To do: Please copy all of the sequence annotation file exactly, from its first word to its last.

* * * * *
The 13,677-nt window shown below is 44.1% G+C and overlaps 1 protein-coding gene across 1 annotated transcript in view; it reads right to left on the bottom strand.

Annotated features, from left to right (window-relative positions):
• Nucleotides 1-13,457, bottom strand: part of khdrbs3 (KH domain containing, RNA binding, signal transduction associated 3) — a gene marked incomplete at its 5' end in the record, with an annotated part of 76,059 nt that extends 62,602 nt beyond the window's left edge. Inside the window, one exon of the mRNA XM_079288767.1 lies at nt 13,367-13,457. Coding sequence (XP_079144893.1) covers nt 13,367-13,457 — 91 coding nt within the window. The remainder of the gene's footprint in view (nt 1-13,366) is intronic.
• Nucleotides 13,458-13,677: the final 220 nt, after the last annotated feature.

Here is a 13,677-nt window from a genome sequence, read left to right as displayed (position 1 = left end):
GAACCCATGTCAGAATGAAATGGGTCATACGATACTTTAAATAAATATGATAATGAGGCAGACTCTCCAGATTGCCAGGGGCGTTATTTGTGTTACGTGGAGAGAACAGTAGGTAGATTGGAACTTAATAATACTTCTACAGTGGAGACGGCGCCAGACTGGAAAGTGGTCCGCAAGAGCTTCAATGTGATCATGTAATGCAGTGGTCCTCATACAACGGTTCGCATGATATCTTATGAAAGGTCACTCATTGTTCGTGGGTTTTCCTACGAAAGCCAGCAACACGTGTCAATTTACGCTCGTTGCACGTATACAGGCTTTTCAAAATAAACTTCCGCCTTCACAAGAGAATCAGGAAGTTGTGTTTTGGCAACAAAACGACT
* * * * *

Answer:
The 13,677-nt window shown below is 44.1% G+C and overlaps 1 protein-coding gene across 1 annotated transcript in view; it reads right to left on the bottom strand.

Annotated features, from left to right (window-relative positions):
• Nucleotides 1-13,457, bottom strand: part of khdrbs3 (KH domain containing, RNA binding, signal transduction associated 3) — a gene marked incomplete at its 5' end in the record, with an annotated part of 76,059 nt that extends 62,602 nt beyond the window's left edge. Inside the window, one exon of the mRNA XM_079288767.1 lies at nt 13,367-13,457. Coding sequence (XP_079144893.1) covers nt 13,367-13,457 — 91 coding nt within the window. The remainder of the gene's footprint in view (nt 1-13,366) is intronic.
• Nucleotides 13,458-13,677: the final 220 nt, after the last annotated feature.

Here is a 13,677-nt window from a genome sequence, read left to right as displayed (position 1 = left end):
GAACCCATGTCAGAATGAAATGGGTCATACGATACTTTAAATAAATATGATAATGAGGCAGACTCTCCAGATTGCCAGGGGCGTTATTTGTGTTACGTGGAGAGAACAGTAGGTAGATTGGAACTTAATAATACTTCTACAGTGGAGACGGCGCCAGACTGGAAAGTGGTCCGCAAGAGCTTCAATGTGATCATGTAATGCAGTGGTCCTCATACAACGGTTCGCATGATATCTTATGAAAGGTCACTCATTGTTCGTGGGTTTTCCTACGAAAGCCAGCAACACGTGTCAATTTACGCTCGTTGCACGTATACAGGCTTTTCAAAATAAACTTCCGCCTTCACAAGAGAATCAGGAAGTTGTGTTTTGGCAACAAAACGACT